Help stop the spread of COVID-19 and follow all current directives from your governor and local health officials about wearing face masks and physical distancing.
A note about COVID-19 and visiting parks: Help stop the spread of COVID-19 and follow all current directives from your governor and local health officials about wearing face masks and physical distancing.
Taking our three-year-old son and baby daughter camping has led to eye opening moments – seeing sparkling stars unencumbered by city lights, tracking a snail along the forest floor, telling stories around a campfire, waking up to birdsong, and noticing the different shapes of sassafras leaves. There’s no doubt these times have brought us closer together.
But camping with our young children has also led to sleepless nights, crankiness, and the occasional tantrum. While going camping with kids under five is a definite parenting challenge, you’ll overcome it with the right planning. It’s definitely worth it.
Before kids, my wife and I made some of our most treasured memories while camping. After our son was born, we realized that not taking him as a young child would mean years of no camping at all. Now our son has grown to love camping trips so much that when we’re home he plays “camping” in our living room. His little sister is right behind him.
Spending time in nature while young kindles a lifelong love of the outdoors. Research shows that time outdoors helps children learn by promoting creativity and imagination, fostering social connections, lowering stress, encouraging exercise, and improving attention spans.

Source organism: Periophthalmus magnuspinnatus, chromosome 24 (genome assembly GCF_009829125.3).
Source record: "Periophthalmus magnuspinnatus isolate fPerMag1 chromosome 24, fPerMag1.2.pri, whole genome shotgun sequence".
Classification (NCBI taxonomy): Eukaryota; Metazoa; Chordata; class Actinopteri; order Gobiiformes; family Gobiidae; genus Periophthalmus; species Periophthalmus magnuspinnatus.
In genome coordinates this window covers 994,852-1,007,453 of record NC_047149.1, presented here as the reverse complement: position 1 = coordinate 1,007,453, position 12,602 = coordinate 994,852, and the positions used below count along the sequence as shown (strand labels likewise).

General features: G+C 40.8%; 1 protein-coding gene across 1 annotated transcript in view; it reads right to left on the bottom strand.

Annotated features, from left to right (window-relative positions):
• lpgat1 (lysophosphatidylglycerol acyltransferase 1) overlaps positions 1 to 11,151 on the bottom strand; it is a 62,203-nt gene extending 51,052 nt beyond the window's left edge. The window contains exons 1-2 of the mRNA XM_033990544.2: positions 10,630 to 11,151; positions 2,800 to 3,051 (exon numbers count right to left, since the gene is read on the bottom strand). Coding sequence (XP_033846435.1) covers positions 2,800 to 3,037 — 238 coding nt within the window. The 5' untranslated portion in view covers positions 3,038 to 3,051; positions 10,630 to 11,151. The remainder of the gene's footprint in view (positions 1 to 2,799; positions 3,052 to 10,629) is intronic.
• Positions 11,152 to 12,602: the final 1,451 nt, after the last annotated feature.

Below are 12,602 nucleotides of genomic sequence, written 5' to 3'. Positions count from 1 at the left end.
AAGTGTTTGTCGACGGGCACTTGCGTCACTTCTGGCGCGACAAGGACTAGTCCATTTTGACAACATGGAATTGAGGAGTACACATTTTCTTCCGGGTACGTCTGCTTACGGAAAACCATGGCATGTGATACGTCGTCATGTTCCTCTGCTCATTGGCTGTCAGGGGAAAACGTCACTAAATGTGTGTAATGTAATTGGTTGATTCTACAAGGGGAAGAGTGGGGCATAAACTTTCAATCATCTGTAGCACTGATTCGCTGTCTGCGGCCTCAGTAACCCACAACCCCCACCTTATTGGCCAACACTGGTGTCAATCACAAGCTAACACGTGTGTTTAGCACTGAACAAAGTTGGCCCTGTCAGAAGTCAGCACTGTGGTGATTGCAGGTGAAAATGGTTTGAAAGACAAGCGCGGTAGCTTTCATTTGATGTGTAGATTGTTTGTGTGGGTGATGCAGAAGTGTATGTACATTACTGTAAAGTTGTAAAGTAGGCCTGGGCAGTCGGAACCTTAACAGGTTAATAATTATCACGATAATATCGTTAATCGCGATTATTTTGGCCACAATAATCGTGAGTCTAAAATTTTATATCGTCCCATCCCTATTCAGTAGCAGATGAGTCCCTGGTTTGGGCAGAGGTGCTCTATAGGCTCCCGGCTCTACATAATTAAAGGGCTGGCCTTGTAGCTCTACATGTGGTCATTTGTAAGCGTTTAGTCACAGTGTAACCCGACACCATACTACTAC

Despite being much smaller than adults, young kids and their stuff seem to take up more space. You’ll need a bigger tent than you think to give everyone room to move and get comfortable. Our “10-person tent” is just about perfect for our family of four.
Look for a tent that can pop up and break down easily within minutes. Some newer models even have dark blackout fabrics that keep out daylight, making it much easier to sleep past dawn.
Even your youngest kids will love it if you give them a job at the campsite. Whether it’s helping with tent setup, rolling out sleeping bags, or gathering kindling, they’ll be happy to be helping out.
Consider renting a cabin if you’re looking to ease your family into overnight nature trips. Many state and national parks have cabins that range from rustic to modern. Some have small kitchens, central air and heat, hot showers, and cozy fireplaces. This drastically cuts down on what you need to pack and set up, giving you more time to enjoy the great outdoors.
One of our favorite family outings this year consisted of a few days in a two-bedroom cabin in Westmoreland State Park. We filled our time walking the trails, wading in the river, and sitting around the campfire. We could easily pop into the cabin anytime for cleaning up, meals, and naps.
Getting a good night’s sleep is the biggest challenge to camping with kids. Keep your expectations low. While many kids love the excitement of camping, they also need routine. Take a favorite blanket and stuffed animal, a familiar book, and a couple of toys. We even pack a portable white noise machine. Bring flashlights, LED lanterns, or headlamps and give one to each kid. They’ll feel more secure (and will love playing with them).